In the present study, OR availability was not a barrier, as the institution is a Level 1 trauma center and the orthopaedic trauma physicians had daily OR time available in the event of emergent orthopaedic surgery. There is conflicting literature regarding whether geriatric hip fracture patients can be managed effectively in Level 1 trauma centers due to the competing trauma load that can lead to decreased prioritization of lower-acuity patients, including geriatric hip fractures (Ling et al., 2015). One study found that when compared to Level 2 and nontrauma centers, geriatric hip fracture patients that were treated at Level 1 trauma centers had longer times from admission to surgery, LOS, and higher odds of 30-day readmission and venous thromboembolism (Metcalfe et al., 2016). In contrast, Nelson-Williams et al. (2015) found that there were no differences in either mortality or discharge disposition in patients managed at a Level 1 or Level 2 trauma center when compared to lower level trauma centers (Level 3 or nondesignated trauma centers). Our results demonstrate the ability to effectively manage patients with geriatric hip fracture within a Level 1 trauma center, which further improved with the implementation of a GFP.


The main barrier experienced during scale-up of the program was in regard to cardiac clearance. There was a disconnect between the cardiology and anesthesia services, specifically in regard to the need for echocardiograms (ECHOs). This issue was addressed during a meeting with cardiology, anesthesiology, hospitalist service, the orthopaedic physician champion, and the GFP coordinator. After discussion of the ECHO guidelines from a cardiac and anesthesia standpoint, set standards and efforts to tighten indications when ordering ECHOs were agreed upon. Indications for a cardiac consult included patients with known cardiac issues or with new cardiac problems (new murmur, acute myocardial infarction, etc.). The ECHO technician on call would be utilized for preoperative examinations when needed for early OR start times (especially on the weekends). These guidelines allowed for significant decrease of unnecessary use of ECHOs leading to possible cost-savings and decreases in time to surgery.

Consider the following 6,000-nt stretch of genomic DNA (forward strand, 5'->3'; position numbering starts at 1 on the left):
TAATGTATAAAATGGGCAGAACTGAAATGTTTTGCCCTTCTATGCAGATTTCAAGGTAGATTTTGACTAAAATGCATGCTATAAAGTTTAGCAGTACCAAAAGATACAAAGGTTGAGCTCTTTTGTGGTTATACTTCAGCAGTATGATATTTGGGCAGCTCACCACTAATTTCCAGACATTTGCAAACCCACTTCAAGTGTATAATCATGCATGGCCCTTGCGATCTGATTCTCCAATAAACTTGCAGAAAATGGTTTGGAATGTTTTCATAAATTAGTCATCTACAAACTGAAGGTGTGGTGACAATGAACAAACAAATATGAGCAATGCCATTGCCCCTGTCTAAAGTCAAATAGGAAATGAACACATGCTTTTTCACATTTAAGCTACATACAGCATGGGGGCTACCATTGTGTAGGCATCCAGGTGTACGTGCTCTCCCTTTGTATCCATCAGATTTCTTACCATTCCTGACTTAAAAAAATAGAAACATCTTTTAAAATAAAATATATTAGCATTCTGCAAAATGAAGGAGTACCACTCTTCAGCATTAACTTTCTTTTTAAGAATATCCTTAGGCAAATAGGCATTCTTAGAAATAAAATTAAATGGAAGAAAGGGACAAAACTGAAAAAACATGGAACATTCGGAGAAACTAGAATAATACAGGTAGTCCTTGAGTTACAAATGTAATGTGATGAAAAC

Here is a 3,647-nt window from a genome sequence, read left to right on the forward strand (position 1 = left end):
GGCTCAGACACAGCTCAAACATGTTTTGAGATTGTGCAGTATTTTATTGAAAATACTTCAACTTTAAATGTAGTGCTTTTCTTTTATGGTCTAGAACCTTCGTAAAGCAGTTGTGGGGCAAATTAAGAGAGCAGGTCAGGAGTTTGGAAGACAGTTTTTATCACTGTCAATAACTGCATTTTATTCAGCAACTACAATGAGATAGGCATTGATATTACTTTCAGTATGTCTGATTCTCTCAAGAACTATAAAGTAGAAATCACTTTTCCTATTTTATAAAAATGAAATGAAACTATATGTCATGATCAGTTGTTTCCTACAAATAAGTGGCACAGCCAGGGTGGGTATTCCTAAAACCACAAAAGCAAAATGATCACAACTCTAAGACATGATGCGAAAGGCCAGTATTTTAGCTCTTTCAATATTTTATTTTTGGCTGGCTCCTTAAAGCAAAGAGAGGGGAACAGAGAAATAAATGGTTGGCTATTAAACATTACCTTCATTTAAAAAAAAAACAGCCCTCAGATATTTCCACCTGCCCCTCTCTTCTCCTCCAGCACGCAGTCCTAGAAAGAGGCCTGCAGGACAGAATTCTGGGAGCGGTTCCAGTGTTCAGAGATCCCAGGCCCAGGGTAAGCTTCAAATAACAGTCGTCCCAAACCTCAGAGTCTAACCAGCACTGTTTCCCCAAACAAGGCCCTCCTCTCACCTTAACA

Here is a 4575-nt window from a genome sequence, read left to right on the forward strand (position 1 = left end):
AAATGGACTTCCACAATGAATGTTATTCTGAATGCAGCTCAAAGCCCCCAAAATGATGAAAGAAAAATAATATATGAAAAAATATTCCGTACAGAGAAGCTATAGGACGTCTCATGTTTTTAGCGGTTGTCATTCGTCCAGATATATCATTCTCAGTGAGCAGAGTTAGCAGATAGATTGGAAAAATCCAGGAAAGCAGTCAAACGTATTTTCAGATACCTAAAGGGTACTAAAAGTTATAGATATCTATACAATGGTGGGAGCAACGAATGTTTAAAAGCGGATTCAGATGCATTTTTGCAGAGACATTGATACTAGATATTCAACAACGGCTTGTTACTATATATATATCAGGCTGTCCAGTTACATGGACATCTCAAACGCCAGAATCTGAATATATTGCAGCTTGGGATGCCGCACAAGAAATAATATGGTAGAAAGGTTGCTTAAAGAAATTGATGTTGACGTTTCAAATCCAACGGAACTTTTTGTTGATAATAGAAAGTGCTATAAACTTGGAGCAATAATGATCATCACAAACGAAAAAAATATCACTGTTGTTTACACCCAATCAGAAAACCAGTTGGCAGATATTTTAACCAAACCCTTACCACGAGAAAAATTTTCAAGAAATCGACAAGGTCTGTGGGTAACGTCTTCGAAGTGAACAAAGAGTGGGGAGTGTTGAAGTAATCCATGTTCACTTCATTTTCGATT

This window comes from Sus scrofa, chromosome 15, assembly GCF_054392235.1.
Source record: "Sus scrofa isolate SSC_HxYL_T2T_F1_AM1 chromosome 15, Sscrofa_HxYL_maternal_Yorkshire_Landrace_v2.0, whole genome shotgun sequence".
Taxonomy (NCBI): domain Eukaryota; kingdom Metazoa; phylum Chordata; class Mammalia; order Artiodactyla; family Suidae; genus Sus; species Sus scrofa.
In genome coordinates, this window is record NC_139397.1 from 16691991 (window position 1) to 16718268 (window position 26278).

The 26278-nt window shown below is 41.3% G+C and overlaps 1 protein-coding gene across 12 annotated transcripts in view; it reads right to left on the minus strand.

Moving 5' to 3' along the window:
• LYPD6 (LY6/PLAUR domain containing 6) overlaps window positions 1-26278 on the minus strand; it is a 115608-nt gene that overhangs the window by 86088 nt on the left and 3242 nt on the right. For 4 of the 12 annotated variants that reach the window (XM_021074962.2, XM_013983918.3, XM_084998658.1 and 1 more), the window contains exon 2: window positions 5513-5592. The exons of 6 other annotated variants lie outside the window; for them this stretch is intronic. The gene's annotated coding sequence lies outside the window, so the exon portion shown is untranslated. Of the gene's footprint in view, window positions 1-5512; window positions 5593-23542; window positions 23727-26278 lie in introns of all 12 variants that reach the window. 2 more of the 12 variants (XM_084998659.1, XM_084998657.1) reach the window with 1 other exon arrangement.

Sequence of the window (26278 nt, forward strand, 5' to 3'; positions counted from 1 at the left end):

The traditional care of hip fracture patients can lead to fragmented and inconsistent care. The use of standardized guidelines, process improvement, and order sets eliminated variability and facilitated the implementation of evidence-based care allowing for reproducible outcomes during each phase of care-preoperative, intraoperative, and postoperative. With the utilization of a standardized program, including those set at geriatric hip fracture centers such as ours, healthcare organizations can see a reduction of inhospital complications, a shorter length-of-stay, and lower readmission rates.